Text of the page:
I'm finishing my third year of biochemistry and doing gene therapy practicals during the summer. I'd like to buy a book that describes flow of genetic information (transcription, translation, replication, splicing...) and its mechanisms in depth (such as transcription factors, regulation, etc). The closest thing I currently own is Lehninger's Principles of Biochemistry, but most of it deals with metabolism. I've also got to know about Molecular Biology of the Gene, but I'm not sure if it's what I'm looking for. I'm not interested in books about heredity or population genetics.

  • $\begingroup$ The classic, "The molecular biology of the cell" en.wikipedia.org/wiki/… answers $\endgroup$ – Karl Kjer May 17 '18 at 15:30
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    $\begingroup$ As the title implies, Molecular Biology of the Gene deals with the molecular biology, e.g. what you're looking for. There are no population genetics in that textbook. In the vein of gene therapy I also like to recommend immunology texts, since CAR-T has become an approved gene therapy modality. $\endgroup$ – CKM May 18 '18 at 13:49

Molecular Biology of the Cell is a great text book, and an older edition is available for free on NCBI bookshelf. However, the book covers a broader range of topics than perhaps you're interested in and may not go into the same depth as others (though I haven't actually done a side-by-side comparison).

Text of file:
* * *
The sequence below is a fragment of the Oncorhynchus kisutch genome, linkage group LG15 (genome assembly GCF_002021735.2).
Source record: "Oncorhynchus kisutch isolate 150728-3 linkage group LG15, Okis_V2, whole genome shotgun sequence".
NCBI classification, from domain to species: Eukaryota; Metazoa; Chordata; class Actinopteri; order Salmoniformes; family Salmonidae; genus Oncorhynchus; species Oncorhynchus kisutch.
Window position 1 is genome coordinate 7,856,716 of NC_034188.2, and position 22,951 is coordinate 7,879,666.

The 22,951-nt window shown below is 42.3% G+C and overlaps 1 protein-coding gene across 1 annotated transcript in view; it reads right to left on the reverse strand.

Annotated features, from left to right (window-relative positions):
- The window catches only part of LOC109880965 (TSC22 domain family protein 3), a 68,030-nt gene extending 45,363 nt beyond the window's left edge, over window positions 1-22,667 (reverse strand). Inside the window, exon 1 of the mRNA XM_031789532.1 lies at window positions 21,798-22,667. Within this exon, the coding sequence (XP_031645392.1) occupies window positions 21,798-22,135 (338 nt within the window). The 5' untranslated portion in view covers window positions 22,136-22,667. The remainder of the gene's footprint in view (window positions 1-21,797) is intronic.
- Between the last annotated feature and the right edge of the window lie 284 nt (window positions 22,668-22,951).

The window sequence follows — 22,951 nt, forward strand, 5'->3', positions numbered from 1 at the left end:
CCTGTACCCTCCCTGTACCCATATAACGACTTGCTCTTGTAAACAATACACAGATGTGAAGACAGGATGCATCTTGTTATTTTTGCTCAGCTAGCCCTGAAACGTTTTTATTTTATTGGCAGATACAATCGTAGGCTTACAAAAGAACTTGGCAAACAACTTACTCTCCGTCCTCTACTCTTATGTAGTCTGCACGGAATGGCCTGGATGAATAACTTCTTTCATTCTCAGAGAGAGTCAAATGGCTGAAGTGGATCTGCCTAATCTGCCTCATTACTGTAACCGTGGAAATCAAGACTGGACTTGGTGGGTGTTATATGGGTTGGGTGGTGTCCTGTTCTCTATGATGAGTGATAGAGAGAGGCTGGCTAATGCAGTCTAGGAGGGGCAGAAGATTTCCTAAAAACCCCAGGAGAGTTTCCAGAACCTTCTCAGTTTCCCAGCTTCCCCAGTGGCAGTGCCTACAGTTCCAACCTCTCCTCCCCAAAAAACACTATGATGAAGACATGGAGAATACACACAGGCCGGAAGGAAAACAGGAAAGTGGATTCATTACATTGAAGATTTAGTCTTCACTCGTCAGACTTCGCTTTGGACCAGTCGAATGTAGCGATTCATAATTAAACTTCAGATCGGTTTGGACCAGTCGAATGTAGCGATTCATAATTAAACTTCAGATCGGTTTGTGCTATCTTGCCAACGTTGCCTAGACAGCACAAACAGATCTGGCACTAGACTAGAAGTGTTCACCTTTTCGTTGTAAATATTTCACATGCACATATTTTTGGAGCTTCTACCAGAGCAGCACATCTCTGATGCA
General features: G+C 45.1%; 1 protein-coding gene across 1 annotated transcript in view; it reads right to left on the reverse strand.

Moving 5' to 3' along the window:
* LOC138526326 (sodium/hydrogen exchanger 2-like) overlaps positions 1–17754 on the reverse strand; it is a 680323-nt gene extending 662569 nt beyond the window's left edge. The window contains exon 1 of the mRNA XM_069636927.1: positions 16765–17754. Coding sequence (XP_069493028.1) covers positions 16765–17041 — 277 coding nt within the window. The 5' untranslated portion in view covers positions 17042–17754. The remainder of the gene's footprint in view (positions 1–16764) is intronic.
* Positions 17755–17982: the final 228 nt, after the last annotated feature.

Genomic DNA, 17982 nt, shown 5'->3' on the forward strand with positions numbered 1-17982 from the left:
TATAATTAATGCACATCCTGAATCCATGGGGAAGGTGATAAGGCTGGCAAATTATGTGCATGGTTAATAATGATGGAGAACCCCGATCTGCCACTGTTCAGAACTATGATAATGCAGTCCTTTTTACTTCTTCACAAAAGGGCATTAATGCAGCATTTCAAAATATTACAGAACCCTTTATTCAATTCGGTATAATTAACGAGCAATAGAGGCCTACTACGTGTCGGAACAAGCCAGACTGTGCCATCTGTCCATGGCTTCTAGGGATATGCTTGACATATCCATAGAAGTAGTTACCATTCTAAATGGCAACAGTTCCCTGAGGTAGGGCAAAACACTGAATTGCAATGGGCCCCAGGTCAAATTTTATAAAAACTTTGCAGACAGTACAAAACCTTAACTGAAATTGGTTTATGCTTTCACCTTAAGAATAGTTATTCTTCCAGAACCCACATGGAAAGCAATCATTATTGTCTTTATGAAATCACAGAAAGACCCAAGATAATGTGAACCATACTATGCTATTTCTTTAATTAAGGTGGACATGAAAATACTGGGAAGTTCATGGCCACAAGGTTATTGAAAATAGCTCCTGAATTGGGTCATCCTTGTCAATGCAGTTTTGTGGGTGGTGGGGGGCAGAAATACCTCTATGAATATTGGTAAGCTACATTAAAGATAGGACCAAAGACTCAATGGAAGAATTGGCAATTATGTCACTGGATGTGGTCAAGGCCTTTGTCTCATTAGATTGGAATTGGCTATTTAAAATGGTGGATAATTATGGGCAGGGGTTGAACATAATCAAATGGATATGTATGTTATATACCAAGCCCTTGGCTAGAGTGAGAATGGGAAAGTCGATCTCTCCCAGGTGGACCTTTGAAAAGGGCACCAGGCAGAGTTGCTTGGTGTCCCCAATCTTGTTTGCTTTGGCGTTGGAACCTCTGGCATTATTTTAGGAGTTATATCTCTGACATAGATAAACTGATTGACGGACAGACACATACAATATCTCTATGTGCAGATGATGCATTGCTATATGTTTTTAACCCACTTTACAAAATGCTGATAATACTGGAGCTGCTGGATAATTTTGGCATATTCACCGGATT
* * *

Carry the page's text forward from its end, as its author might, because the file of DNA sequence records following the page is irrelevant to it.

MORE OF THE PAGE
Watson, who along with Crick developed the central dogma of molecular biology, literally wrote the book on this subject: Molecular Biology of the Gene. It sounds exactly like the text book you’re looking for, and was one of my favourites as an undergrad. You can check out the contents of the book yourself to make sure it's what you want.

  • $\begingroup$ Note for NCBI version of Molecular Biology of the Cell: By agreement with the publisher, this book is accessible by the search feature, but cannot be browsed. $\endgroup$ – Guy Coder May 19 '18 at 11:38
  • $\begingroup$ @GuyCoder Yes it’s a bit cumbersome, but you can get into whole chapters just by searching for their title. $\endgroup$ – canadianer May 19 '18 at 14:48

The classic, "The molecular biology of the cell" https://en.wikipedia.org/wiki/Molecular_Biology_of_the_Cell_(textbook) helped me a great deal...30 years ago. It has been continually updated and is the best source I know. However, books take years to write, and are therefore always years behind. With answers to every imaginable question on the internet, why limit yourself to books?

  • $\begingroup$ Well, it's not about "restricting" myself to anything, but I consider that books can be helpful and are more manageable. There are lots of good websites, especially certain "Review" articles at NCBI, but sometimes it's so much that you don't even know where to begin. $\endgroup$ – user38945 May 7 '19 at 16:39

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